Janelia Research Campus
Dr. Huston is a junior fellow at the Janelia Research Campus.
When it comes to brains, fruit flies are literal pinheads, having only about 100,000 total neuron cells compared to humans' one billion. "People sometimes ask me, 'Does the fly actually have a brain?'," says Stephen Huston, a junior fellow at the Janelia Research Campus.
Not only do insects have brains, but their more simplified brains and well-characterized visual systems offer some keen advantages to neuroscientists. While it's true that the fly brain is tinier and in some aspects may operate differently from mammalian brains, Huston says, "If you want to ask the really basic question of how can you wire up neurons to compute something useful, then it doesn't matter which type of brain you study."
In fact, the fly's brain is simple enough that Huston can analyze an entire circuit—from the incoming visual information flowing through sensory neurons to the motor neurons that then control muscles to adjust head position. This circuit uses visual information to keep a fly's gaze level as it flies. (Nearly all visual animals have a similar circuit to keep the head level. In the human brain, for example, the circuit would tell a soccer goalie diving sideways for a save to tilt his head to keep his eyes level.)
Generally, neuroscientists tend to study how the brain processes sensory information coming in, or how the brain generates a motor movement going out to the body. But it is much rarer to completely characterize a circuit that processes incoming sensory information and then translates it into a behavioral response. "I'd really like to be able to link those two things. We'd like to know how the sensory system talks to the motor system." In other words, how do circuits produce behavior?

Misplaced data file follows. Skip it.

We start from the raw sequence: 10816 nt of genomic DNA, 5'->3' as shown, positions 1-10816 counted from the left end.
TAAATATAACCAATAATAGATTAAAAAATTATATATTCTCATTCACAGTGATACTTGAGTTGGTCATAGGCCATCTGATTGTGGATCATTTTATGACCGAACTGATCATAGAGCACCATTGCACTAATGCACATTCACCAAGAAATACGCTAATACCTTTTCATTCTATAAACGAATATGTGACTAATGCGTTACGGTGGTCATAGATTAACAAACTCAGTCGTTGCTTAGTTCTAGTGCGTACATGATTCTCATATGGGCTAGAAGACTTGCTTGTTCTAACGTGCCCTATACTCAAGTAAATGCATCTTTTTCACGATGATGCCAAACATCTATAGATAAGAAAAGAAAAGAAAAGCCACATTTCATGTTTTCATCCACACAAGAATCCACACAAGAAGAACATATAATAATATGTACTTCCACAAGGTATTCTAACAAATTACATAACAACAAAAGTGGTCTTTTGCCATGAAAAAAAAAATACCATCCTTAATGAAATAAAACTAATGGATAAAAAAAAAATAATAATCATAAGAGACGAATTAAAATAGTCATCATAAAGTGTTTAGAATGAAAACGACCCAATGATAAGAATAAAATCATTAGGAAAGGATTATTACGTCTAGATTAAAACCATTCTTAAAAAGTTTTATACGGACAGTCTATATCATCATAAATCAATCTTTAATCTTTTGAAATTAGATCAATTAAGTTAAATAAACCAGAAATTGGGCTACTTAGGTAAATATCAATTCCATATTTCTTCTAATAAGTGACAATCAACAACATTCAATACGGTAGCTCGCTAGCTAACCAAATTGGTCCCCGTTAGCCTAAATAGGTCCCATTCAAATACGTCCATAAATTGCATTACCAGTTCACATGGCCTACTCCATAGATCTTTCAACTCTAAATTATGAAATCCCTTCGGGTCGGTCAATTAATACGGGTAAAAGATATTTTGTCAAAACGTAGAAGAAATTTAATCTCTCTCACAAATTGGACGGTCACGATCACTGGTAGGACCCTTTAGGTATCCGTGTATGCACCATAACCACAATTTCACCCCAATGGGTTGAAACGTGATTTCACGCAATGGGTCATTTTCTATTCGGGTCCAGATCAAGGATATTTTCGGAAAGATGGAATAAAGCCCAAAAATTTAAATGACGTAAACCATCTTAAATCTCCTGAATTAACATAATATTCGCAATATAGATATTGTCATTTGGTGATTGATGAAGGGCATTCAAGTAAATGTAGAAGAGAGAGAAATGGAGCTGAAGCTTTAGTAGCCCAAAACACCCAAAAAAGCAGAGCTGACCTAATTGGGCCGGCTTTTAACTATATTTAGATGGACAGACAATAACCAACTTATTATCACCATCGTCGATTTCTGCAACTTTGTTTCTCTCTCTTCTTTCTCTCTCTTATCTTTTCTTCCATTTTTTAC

In the circuit Huston is investigating, the most direct route from eyes to muscles involves only four or five connections between individual neurons. With just a handful of neurons to study, Huston can directly observe the action of each neuron, manipulate each one, and even silence each one to see how that affects the circuit's function. Because fly neurons are individually identifiable he can track and test the exact same neuron from one fly brain to another.
Huston combines two powerful laboratory techniques to probe each part of the circuit—electrophysiology to record electrical activity from individual neurons and genetic technologies that allow him to manipulate or silence specific neurons. In addition, he will test how disrupting the normal circuit changes the behavior of the flies' head movements as the flies watch different flight simulator-type movies.
Huston says being able to marry electrophysiology with the impressive fruit fly genetic toolkit developed by other labs, including that of Janelia director Gerry Rubin, will allow him to study an entire sensory-motor circuit. "Because we monitor neural activity at such high resolution, electrophysiologists like myself tend to be control freaks—we want the ability to manipulate the brain one neuron at a time," Huston says. "Janelia is an exciting place to be because the genetic techniques being developed here are finally making these sorts of single neuron manipulations possible." Janelia's robotically-maintained fruit fly library, which houses thousands of strains, and direct access to the developers of innovative fly technologies are "game-changing" resources for this research, Huston says.
"How do neurons compute anything useful?" he asks. "With this simple fruit fly behavior and the resources here it might actually be possible to tackle that question in a lifetime."